There are five primary reasons for charter closures – financial (41.7 percent), mismanagement (24 percent), academic (18.6 percent), district obstacles (6.3 percent) and facilities (4.6 percent).
The correlation between strong charter school laws, accountability and effective charter schools cannot be emphasized enough. Independent authorizers have full control over how they evaluate charter schools and have their own staff and funding streams. This enables them to create streamlined, effective tools to manage their portfolio of charter schools and close those that are not living up to their contract.
"The quality of charter schools in the U.S. is not as simple as saying ‘there are too many bad charters out there,’” said Allen. “The real story about charter school closures and accountability is that strong state charter laws and strong authorizers give schools a better chance at success because they hold them accountable and can offer them tools to succeed."I see this as fantastic news. I'm (obviously) a charter supporter, but I know that not all charter schools meet their goals, improve student learning, or operate efficiently. Those schools should either improve markedly or close. No operating schools have yet closed in Utah, though our state has a presence in the "failed to open" category.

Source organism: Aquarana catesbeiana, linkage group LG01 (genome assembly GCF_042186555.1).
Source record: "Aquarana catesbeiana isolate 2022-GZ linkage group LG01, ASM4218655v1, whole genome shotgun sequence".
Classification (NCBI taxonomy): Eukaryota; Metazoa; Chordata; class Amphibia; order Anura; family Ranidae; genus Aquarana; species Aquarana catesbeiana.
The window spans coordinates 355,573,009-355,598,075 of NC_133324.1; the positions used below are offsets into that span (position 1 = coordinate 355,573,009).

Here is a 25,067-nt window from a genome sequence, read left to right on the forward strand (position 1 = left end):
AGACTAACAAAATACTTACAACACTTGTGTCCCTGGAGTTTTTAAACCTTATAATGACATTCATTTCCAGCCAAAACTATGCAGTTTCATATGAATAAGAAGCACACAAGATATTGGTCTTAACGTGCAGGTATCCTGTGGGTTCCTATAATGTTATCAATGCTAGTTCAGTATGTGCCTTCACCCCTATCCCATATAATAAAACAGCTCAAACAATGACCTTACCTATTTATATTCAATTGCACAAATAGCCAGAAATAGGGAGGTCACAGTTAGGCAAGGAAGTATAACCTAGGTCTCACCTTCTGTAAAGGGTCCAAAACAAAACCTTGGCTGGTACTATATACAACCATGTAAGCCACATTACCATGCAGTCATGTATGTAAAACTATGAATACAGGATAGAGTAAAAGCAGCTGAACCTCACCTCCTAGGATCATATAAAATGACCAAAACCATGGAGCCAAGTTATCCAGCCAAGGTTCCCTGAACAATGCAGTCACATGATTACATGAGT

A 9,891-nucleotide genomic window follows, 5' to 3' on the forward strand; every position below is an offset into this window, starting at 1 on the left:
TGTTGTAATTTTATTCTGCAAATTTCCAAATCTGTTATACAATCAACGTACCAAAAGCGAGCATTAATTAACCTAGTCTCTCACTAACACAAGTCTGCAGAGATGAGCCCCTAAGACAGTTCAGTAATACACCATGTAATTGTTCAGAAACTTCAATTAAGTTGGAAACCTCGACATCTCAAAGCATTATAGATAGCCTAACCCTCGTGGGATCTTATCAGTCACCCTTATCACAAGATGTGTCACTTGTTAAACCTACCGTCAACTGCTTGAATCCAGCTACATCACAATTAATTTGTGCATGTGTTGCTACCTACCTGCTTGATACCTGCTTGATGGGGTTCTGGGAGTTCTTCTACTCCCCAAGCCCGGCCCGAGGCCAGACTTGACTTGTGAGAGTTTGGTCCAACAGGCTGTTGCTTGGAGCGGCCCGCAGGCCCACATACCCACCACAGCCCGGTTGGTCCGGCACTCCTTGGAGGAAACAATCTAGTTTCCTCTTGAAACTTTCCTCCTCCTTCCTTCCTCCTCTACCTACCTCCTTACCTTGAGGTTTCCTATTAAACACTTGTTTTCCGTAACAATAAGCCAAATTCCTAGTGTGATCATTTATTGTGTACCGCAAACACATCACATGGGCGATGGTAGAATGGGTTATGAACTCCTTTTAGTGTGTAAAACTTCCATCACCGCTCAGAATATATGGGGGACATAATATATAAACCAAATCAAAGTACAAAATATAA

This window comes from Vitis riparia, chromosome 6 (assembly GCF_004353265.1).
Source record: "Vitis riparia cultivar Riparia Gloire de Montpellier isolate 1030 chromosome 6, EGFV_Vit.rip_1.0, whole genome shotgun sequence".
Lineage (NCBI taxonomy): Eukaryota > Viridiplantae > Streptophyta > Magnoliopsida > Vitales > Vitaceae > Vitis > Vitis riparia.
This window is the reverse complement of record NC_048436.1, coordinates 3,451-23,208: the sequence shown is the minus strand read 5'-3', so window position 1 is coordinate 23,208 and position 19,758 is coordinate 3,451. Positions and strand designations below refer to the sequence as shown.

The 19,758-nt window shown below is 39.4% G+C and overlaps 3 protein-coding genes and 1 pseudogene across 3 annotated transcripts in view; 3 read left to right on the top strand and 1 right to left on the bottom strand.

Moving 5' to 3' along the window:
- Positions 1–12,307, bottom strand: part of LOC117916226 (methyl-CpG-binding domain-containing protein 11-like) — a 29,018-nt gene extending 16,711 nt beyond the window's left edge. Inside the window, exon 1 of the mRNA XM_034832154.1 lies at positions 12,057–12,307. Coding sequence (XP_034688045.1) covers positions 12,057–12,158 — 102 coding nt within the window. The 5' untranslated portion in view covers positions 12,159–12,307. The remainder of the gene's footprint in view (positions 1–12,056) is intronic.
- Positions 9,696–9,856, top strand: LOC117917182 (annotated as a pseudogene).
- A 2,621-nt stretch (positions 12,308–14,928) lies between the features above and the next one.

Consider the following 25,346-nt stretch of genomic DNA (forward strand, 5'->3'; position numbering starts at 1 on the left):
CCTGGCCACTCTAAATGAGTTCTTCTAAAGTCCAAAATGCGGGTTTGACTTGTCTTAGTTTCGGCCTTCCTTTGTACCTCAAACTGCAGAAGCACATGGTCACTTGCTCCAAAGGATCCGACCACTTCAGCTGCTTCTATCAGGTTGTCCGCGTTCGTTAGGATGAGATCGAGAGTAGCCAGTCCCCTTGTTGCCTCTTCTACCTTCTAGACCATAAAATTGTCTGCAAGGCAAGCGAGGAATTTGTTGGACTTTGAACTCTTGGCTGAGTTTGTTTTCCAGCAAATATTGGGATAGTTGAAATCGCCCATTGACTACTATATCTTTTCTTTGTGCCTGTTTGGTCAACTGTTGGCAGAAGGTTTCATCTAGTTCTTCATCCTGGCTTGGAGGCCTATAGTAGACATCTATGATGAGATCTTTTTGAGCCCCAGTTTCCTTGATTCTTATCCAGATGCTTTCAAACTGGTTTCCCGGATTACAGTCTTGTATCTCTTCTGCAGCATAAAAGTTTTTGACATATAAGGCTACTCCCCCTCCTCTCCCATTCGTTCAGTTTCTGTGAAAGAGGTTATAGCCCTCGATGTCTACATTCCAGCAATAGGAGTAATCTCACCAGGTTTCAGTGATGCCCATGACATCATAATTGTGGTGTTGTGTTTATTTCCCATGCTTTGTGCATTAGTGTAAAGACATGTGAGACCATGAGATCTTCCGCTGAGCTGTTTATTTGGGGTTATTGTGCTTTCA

Others might see this as an example of wasted resources. Why should taxpayers fund another "parallel system" of schools, 15 percent of which close. The better question is, why should taxpayers continue to fund failing schools that don't improve? We should shutter or replace more schools than we do, we just need to spread the closure wealth to the traditional district schools that also fail to meet their goals or fail to improve student learning.